I know that we could of done it. I know that we could feed, clothe, and love on those babies like any other parents. We could have balanced our expenses and budgeted our income to work for a family of five. But what would have been a result of such measures? There was the fear of stretching a dollar to the point that it would put a strain on our relationship and that it would exempt all the children from some of the enriching luxuries that our income affords. Then there was time. How could two full-time working parents juggle the needs of three children under the age of three? Would placing them in daycare instead of allowing them to be at home with a committed mother they are bonded to be the best plan? And then there was the uncertainty around the birth parents and their treatment plan. Would we raise these children for so long and then they’d return to their parents? Could we handle that separation, knowing that if they returned to them then they would not be raised the way we intended? Deliberating on these circumstances has left my head spinning so many times.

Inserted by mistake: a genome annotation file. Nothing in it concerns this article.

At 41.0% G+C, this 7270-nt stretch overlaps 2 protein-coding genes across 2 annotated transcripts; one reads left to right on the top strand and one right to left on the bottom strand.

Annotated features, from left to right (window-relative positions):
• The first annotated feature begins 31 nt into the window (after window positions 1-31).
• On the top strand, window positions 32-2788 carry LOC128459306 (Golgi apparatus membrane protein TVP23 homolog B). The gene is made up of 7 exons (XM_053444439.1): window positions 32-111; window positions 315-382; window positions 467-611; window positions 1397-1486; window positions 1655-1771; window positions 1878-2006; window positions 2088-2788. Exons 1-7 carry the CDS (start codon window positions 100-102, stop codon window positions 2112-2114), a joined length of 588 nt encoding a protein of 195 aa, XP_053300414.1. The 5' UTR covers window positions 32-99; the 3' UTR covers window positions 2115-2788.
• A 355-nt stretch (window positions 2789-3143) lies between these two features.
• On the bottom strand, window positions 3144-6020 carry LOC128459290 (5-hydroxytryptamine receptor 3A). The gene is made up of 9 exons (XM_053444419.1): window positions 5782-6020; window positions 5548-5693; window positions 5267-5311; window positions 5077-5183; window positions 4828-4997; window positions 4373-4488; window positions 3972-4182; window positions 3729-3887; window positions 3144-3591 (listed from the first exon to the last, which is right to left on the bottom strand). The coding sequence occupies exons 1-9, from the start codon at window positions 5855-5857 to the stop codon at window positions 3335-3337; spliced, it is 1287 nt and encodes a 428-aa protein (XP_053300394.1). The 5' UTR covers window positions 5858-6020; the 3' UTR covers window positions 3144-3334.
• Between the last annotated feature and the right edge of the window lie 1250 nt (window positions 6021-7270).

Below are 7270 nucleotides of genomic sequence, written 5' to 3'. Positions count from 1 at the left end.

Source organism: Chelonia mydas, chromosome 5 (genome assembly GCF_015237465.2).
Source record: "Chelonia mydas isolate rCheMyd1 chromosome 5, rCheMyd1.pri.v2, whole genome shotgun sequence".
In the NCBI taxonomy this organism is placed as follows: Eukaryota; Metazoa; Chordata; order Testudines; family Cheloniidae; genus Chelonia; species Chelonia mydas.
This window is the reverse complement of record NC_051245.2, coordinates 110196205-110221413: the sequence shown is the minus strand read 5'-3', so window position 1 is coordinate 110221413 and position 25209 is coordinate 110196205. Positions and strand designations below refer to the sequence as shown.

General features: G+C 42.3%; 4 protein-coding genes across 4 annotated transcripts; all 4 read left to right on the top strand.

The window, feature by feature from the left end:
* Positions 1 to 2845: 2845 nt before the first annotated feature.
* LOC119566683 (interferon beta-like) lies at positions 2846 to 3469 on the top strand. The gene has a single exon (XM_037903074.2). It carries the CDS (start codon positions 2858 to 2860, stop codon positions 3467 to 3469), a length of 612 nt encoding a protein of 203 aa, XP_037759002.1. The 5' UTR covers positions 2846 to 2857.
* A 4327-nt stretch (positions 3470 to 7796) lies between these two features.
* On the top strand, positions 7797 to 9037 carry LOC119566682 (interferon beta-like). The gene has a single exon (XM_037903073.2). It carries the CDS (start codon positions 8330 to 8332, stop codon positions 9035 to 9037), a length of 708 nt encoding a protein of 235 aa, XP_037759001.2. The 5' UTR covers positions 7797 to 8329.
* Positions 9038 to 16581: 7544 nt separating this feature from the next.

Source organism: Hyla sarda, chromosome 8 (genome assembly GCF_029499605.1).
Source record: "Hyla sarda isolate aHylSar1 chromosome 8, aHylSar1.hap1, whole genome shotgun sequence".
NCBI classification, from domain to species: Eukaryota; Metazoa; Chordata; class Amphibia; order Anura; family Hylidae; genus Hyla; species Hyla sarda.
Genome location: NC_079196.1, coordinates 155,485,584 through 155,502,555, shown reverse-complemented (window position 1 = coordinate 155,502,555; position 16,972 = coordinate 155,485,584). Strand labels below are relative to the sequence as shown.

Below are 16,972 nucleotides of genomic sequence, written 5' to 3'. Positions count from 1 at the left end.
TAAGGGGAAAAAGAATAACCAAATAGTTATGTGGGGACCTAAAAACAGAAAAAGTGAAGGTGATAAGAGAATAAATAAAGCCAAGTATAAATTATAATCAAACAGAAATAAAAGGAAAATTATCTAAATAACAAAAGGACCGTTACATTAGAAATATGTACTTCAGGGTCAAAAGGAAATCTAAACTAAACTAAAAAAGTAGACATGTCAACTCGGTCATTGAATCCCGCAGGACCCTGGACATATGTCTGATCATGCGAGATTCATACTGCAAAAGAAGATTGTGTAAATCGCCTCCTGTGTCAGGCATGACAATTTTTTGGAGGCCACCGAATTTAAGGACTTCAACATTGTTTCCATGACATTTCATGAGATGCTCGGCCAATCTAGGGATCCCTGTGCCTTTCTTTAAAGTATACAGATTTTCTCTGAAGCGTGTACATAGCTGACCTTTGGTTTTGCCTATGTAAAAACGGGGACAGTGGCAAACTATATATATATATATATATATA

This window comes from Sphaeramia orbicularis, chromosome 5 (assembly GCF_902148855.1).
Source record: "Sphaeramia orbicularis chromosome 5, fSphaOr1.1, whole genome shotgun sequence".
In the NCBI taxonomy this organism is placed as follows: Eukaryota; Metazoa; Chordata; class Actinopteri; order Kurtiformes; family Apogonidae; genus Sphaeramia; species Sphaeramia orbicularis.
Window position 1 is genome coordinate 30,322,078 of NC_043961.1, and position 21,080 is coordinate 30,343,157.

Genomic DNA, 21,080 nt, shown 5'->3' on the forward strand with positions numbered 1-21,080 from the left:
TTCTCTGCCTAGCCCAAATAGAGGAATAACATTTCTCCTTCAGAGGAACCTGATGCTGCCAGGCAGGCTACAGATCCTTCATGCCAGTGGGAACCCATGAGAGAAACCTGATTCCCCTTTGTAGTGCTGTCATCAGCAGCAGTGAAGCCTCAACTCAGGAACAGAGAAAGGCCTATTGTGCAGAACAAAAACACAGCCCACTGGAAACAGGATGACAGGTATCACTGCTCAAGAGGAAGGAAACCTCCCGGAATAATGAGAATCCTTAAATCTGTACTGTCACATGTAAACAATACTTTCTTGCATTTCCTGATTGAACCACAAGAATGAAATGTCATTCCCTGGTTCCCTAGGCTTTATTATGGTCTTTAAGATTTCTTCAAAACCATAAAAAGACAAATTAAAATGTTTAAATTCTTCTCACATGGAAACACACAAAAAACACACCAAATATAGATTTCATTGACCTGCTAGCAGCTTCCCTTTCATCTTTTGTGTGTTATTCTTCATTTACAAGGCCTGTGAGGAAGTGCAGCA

The placement of Brother E was intended to be temporary. Maybe I was delusional at the time but I really thought that the permanent custody orders that were put in place in April 2011 would have driven home the severity and urgency of recovery for my sister and N’s birth father. But addiction is beyond the range of logic. It is fueled and compounded by feeble-willed individuals, denial, and the enabling that comes from friends and family. Maybe the latter is what is so troubling to me.